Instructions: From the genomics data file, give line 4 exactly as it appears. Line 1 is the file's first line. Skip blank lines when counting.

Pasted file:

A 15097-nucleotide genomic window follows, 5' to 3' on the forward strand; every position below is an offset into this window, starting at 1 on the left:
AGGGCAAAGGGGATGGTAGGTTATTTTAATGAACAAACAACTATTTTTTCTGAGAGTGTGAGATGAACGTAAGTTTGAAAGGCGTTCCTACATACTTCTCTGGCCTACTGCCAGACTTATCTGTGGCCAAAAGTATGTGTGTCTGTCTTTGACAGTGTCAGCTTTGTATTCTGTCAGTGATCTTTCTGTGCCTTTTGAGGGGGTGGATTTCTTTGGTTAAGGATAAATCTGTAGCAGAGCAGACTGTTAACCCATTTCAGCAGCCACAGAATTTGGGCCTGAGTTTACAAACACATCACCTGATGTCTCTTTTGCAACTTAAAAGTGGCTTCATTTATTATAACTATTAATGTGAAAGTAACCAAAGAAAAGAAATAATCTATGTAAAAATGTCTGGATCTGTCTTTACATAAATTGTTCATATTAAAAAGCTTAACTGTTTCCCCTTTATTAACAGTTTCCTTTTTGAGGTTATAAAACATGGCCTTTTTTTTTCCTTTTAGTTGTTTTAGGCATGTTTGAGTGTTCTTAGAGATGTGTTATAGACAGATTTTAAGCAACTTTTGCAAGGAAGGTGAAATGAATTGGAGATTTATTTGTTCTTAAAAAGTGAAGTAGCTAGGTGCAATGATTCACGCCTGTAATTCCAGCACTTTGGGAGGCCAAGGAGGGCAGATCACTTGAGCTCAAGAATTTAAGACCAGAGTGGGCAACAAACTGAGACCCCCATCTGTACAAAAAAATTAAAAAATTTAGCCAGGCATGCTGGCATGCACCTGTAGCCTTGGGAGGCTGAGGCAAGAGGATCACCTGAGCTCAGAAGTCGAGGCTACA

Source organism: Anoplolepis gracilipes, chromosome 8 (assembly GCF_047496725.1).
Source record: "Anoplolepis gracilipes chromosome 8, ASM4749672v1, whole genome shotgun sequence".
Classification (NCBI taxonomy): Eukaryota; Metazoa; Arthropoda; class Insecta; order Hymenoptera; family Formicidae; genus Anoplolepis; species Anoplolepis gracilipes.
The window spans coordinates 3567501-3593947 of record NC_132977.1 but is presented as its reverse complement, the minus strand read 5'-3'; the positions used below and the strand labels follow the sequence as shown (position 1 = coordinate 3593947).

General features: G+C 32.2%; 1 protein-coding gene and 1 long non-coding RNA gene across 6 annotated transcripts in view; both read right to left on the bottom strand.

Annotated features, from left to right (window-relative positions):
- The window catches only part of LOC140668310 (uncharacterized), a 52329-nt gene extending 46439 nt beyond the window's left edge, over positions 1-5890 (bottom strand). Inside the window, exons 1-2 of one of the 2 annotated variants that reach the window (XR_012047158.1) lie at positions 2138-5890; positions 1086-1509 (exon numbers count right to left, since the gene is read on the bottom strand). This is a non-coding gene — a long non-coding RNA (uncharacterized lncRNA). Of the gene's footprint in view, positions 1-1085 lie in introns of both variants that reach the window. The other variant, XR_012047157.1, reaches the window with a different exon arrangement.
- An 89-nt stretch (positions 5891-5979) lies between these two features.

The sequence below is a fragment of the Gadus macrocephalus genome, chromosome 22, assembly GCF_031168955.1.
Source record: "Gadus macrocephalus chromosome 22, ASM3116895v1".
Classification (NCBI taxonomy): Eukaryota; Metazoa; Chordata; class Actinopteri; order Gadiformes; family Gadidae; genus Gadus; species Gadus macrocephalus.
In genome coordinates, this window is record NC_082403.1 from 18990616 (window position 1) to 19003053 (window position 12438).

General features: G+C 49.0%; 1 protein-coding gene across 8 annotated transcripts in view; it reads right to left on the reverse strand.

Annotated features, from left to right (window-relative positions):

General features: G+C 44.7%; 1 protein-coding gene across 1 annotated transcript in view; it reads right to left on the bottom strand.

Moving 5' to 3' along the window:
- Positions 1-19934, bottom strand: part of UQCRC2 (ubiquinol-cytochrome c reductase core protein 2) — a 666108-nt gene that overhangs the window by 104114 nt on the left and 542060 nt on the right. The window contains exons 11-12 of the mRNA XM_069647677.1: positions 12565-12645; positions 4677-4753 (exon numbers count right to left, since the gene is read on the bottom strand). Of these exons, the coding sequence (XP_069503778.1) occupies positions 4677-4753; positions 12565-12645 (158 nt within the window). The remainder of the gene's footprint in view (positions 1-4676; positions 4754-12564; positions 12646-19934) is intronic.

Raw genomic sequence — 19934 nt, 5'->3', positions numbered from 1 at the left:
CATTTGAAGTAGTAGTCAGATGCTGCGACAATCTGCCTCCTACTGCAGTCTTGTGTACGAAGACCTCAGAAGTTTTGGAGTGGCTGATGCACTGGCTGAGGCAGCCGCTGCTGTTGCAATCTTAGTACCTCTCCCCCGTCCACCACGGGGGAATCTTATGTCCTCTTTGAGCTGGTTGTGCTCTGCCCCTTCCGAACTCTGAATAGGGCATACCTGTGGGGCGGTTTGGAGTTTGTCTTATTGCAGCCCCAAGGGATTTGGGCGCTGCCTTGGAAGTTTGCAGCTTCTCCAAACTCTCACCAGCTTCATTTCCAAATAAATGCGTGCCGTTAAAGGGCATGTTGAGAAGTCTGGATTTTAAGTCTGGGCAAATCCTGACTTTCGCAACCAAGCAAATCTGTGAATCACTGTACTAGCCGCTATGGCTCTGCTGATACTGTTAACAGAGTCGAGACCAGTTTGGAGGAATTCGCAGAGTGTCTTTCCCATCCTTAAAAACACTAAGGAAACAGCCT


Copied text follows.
Source record: "Anoplolepis gracilipes chromosome 8, ASM4749672v1, whole genome shotgun sequence".